To repaint, I used a small artists brush for oil based paint and painted in the silver first.  Silver paint doesnt have enough metallic, so I found a Metallic Silver Shimmering brush on paint #A070 in the DecoArt brand.  This made the silver shine more like the real thing.  I re-coated it to help prevent bleed through when I sprayed the background red.  I used tail light red for this by NHT Nite Shade Red#SP888.  Its best to just spray 2 or 3 coats.  The more you spray, the less translucent it becomes.  There is a drain hole at the bottom of the chrome housing.  This lets a little backlight in, giving the crests red a little bit of a glow.  When on the car, I felt that it looked really well.  I have found these new reproduction online for $250.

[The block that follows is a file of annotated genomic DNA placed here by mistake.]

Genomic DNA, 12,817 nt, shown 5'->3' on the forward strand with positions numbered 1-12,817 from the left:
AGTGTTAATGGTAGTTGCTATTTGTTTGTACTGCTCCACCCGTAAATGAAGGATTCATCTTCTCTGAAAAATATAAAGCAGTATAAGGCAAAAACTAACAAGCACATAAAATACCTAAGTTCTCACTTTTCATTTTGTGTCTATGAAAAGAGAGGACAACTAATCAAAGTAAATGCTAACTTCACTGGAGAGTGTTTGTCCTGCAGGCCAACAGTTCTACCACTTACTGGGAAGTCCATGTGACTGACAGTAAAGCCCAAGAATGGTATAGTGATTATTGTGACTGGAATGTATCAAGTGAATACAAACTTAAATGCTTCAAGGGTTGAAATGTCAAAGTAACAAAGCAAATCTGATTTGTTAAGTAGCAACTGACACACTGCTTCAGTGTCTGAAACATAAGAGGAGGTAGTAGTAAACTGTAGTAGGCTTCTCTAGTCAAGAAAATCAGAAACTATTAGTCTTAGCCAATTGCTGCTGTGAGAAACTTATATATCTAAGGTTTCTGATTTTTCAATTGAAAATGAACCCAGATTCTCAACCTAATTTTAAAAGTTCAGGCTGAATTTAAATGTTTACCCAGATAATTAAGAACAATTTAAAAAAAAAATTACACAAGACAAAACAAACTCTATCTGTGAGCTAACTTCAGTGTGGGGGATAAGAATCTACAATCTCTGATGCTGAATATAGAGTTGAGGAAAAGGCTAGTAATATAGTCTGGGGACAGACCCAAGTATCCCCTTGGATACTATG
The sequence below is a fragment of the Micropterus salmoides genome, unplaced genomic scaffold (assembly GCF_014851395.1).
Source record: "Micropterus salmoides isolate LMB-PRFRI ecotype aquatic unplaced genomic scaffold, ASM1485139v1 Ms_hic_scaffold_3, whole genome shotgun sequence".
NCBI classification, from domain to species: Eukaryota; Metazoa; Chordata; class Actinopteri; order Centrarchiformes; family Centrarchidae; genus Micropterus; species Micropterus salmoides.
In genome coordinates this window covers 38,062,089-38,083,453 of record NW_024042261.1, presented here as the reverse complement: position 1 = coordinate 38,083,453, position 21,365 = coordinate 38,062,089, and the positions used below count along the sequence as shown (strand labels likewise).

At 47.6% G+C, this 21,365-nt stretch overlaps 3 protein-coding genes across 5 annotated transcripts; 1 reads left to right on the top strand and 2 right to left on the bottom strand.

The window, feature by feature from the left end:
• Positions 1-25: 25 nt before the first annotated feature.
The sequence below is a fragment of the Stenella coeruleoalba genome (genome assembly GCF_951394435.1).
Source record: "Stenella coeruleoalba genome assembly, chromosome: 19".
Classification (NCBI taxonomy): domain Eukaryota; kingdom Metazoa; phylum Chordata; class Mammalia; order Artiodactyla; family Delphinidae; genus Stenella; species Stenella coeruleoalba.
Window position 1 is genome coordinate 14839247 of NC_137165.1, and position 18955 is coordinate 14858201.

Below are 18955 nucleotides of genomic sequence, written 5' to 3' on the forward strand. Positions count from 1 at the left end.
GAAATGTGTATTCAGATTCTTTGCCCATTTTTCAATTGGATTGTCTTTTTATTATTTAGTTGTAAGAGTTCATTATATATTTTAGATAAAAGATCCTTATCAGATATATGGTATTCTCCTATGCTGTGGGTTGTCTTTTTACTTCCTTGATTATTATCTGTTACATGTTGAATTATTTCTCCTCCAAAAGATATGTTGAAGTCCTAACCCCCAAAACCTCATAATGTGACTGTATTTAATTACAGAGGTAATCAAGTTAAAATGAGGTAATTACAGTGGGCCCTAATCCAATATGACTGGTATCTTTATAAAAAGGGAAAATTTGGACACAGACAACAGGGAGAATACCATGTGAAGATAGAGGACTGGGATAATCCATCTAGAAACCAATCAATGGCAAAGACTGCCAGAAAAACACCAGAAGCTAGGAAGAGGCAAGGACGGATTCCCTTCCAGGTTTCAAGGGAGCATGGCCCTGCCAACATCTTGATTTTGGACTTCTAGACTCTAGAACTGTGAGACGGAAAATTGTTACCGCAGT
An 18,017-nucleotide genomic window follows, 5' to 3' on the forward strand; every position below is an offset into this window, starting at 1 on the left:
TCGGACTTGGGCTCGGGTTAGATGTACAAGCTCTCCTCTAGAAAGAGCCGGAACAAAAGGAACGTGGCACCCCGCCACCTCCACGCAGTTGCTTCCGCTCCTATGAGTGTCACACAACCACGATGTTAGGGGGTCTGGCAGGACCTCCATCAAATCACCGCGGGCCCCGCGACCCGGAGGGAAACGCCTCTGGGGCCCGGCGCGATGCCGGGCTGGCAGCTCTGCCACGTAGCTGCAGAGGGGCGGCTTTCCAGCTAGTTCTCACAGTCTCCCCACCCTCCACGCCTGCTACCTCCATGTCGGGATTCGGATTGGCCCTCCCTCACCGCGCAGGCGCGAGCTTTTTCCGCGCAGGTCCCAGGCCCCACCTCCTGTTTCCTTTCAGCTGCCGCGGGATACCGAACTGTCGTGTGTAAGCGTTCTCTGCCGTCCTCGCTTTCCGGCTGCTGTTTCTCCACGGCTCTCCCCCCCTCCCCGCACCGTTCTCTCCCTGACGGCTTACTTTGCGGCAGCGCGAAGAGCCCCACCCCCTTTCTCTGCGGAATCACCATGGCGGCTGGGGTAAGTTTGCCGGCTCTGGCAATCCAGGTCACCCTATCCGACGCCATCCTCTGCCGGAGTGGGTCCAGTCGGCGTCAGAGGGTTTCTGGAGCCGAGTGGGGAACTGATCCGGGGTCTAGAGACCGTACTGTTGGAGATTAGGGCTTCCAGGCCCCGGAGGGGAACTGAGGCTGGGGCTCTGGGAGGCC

The trunk lock that we had in our bagged and tagged parts turned out to be the wrong one!  It was for a 48-50 Packard.  Trying to identify this was done by comparing 48-51 trunk photos, showing that the 48-50 locks had a rain cover that swivels on a pin, covering the lock, and the 51s dont.  Also, the 48-50 shaft that goes into the trunk lock mechanism is longer and is 4-sided.  The 51 is 5-sided, so it will only fit into the mechanism one way.  Packard keys were round for the ignition and square for the glove box, doors and trunk, and with all of them the key goes in upside down (cut teeth to the top) and turns clockwise to open.  This sounds straight ahead, but heres what happened:  I needed a 51 lock (there are no part numbers on them), to to be safe, I found a NOS one with no key.  I took this to the locksmith and he used my door key, pushed it into the lock, then ground the tumblers down flat.  This keysthe key to that specific lock.  He removed the tumblers and put in the 5-sided bar, then put the tumblers back into the cylinder.  When I tried to install it into the trunk, it would only go in upside down.  To figure this out, I removed the lock and locking mechanism, took the complete assembly to the locksmith, who discovered that the 5-sided shaft was 180 degrees out.  The tumblers were removed, the shaft came out and was flipped, and everything was copacetic.  When I put it back in the trunk, it pushed in and was ready for the lock.  The clip goes inside the trunk, fitting into a groove in the cylinder with the clip fitting tightly against the trunk to keep it in place.  On the 51s, the space to install the clip is very tight, so I tied a piece of dental floss around the clip so it wouldnt be able to fall down into the trunk lid, then, using our color inspection camera, we put the camera probe in and looked down into the trunk to guide the clip in.  Once I could see that the clip was in place, Woody used two fingers to push down from the top to lock it in place.